Ana and Derren Ohanian
Paul Wellman

You’ve probably seen their logo around town — an impossible-to-miss hot pink ice cream cone with an eyeball on top. The weirdly flashy insignia is meant to represent “eye candy,” and it belongs to DNA Imagery, a full-service design and lifestyle brand born in downtown Santa Barbara. Over the past six and a half years, DNA has carved out a neat little niche for itself, offering everything from photo and video production to web and graphic design to app development and event planning.

Newlyweds and founders Derren and Ana Ohanian both attended Santa Barbara High School but didn’t meet until 2006, two years after graduation. College wasn’t really in the plans for either Derren or Ana, they explained last month from DNA’s Gutierrez Street headquarters. Instead, the pair dove headfirst into what interested them most: photography. They bought a Sony Cyber-shot and joined the Photoshop craze, offering to shoot for free around town to build up their clientele. But the prospect of being young entrepreneurs in an affluent community posed problems from the start.

“It was very intimidating,” Derren said. “I didn’t know how to do taxes. I didn’t go to college. I’m all self-taught. It really came down to a personal will and determination.”

Still, the clients slowly started rolling in. Derren recalls a Jill Johnson fashion show at EOS Lounge as the catalyst for DNA’s first round of success. After that, he says, he and Ana started photographing events once a week, posting their snaps online for party goers to peruse the next day.

“We would get paid $50 bucks for the night. I would shoot there for hours and then go home and edit for hours,” Derren said. “I didn’t have to do that, we didn’t have to do that, but we were passionate about it.”

And their attention to detail showed. Working off the slogan “Love, passion, photos,” the pair started making their presence known amongst Santa Barbara’s active nightlife scene.

“It went from absolutely nothing to shooting six night clubs in Santa Barbara,” Derren said. “We had 500,000 hits coming to our website every month.”

DNA’s new motto became, “Work hard, party harder.”

But the site quickly became the opposite of DNA’s original vision; instead of promoting creativity, the Ohanians were promoting a party scene, and they wanted out.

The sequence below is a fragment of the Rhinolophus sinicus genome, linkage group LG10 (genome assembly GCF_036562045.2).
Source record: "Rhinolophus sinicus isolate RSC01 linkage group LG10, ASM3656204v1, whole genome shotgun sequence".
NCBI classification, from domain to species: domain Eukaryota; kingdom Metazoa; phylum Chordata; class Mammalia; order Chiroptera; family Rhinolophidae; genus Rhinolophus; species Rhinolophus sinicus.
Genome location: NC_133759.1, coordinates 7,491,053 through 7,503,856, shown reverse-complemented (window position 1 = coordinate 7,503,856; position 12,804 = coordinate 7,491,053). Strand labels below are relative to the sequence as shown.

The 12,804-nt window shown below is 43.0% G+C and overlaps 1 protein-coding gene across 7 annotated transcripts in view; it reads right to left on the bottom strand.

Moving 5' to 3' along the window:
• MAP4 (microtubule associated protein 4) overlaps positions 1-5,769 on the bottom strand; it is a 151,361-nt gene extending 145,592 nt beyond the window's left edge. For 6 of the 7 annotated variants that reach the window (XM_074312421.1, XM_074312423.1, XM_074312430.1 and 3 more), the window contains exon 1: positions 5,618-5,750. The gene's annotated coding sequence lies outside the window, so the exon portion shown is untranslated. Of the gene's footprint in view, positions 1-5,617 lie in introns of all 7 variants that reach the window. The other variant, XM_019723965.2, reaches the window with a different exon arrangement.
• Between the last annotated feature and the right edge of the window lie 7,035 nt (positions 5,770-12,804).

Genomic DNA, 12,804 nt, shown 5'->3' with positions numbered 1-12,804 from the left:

“I felt like we kind of lost our core essence and what my soul was screaming at me to do. I looked back on everything and thought, ‘What is the message that we’re putting out here to the masses?’” Derren said.

They got out of Santa Barbara and moved to the Philippines, and after some time to clear their minds and restructure their vision, they returned to the West Coast.

But why back to Santa Barbara?

“It’s an inspiring situation in itself, the people and the connections we had here. We knew how important and wonderful the community is in Santa Barbara, and we wanted to stay,” Ana said. “I knew that if we were going to stay here that I wanted to do something positive.”

In 2011, the couple moved back, bought a gallery space, and started to rebrand. The first step was a new slogan: “Don’t hate, create.”

Next up: growing DNA’s scope. Upon returning, the Ohanians started to recruit friends and artists who offered services like screen printing and iPhone app development under the DNA umbrella. (The company’s first app, Photo Candy, allows users to manipulate pictures on their mobile devices.) They also added another branch to DNA’s company, The DNA Life, which encourages creativity by showcasing artists, fashion, music, and photography from around the world through events and promotion.

“We want to focus on just building this lifestyle brand, getting people to be more creative, and to think outside of the box,” Derren said.

They’ve amped up their presence in S.B., too. In addition to holding art openings at the DNA Studio, you can now find DNA at the Downtown Organization’s monthly First Thursday art walks. They’ve also paired up with Youth Interactive, a Santa Barbara-based nonprofit that aids students by teaching them about technology, entrepreneurship, and working in the arts.

“Something that Ana and I are passionate about is that we want to instill in the youth that there are other options out there where you can actually invest in yourself right now,” said Derren.

They’ve also started throwing their own parties, which they’re calling “Hautebox” and marketing as a collaboration of fashion designers, deejays, local bands, food, and drink. And as far as the future of DNA, Ana and Derren agree that this is just the beginning.

“I think the future is definitely very bright — our influence and reach is only going to get larger,” Derren said. “We’re really going to focus on catering to building creative products for creative people.”

To find out more about DNA and their projects, visit


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